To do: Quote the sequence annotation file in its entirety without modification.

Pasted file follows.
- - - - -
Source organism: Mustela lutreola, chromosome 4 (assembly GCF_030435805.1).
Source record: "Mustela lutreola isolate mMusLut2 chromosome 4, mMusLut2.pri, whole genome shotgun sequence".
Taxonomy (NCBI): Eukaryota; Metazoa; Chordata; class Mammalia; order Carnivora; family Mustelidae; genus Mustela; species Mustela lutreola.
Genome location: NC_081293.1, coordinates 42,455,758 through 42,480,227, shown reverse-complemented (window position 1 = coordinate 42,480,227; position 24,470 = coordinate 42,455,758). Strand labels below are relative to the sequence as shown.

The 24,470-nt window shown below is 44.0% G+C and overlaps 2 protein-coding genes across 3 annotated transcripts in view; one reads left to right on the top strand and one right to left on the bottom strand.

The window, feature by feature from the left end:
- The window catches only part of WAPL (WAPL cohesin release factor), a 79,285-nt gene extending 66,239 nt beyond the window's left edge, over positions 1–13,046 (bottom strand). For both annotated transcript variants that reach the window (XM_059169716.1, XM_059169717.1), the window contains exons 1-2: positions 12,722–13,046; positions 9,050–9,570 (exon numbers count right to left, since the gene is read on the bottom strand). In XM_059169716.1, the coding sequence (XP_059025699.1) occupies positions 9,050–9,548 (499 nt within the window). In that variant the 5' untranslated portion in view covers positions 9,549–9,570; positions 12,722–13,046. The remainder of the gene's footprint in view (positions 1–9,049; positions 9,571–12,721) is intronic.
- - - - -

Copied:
Source organism: Mustela lutreola, chromosome 4 (assembly GCF_030435805.1).
Source record: "Mustela lutreola isolate mMusLut2 chromosome 4, mMusLut2.pri, whole genome shotgun sequence".
Taxonomy (NCBI): Eukaryota; Metazoa; Chordata; class Mammalia; order Carnivora; family Mustelidae; genus Mustela; species Mustela lutreola.
Genome location: NC_081293.1, coordinates 42,455,758 through 42,480,227, shown reverse-complemented (window position 1 = coordinate 42,480,227; position 24,470 = coordinate 42,455,758). Strand labels below are relative to the sequence as shown.

The 24,470-nt window shown below is 44.0% G+C and overlaps 2 protein-coding genes across 3 annotated transcripts in view; one reads left to right on the top strand and one right to left on the bottom strand.

The window, feature by feature from the left end:
- The window catches only part of WAPL (WAPL cohesin release factor), a 79,285-nt gene extending 66,239 nt beyond the window's left edge, over positions 1–13,046 (bottom strand). For both annotated transcript variants that reach the window (XM_059169716.1, XM_059169717.1), the window contains exons 1-2: positions 12,722–13,046; positions 9,050–9,570 (exon numbers count right to left, since the gene is read on the bottom strand). In XM_059169716.1, the coding sequence (XP_059025699.1) occupies positions 9,050–9,548 (499 nt within the window). In that variant the 5' untranslated portion in view covers positions 9,549–9,570; positions 12,722–13,046. The remainder of the gene's footprint in view (positions 1–9,049; positions 9,571–12,721) is intronic.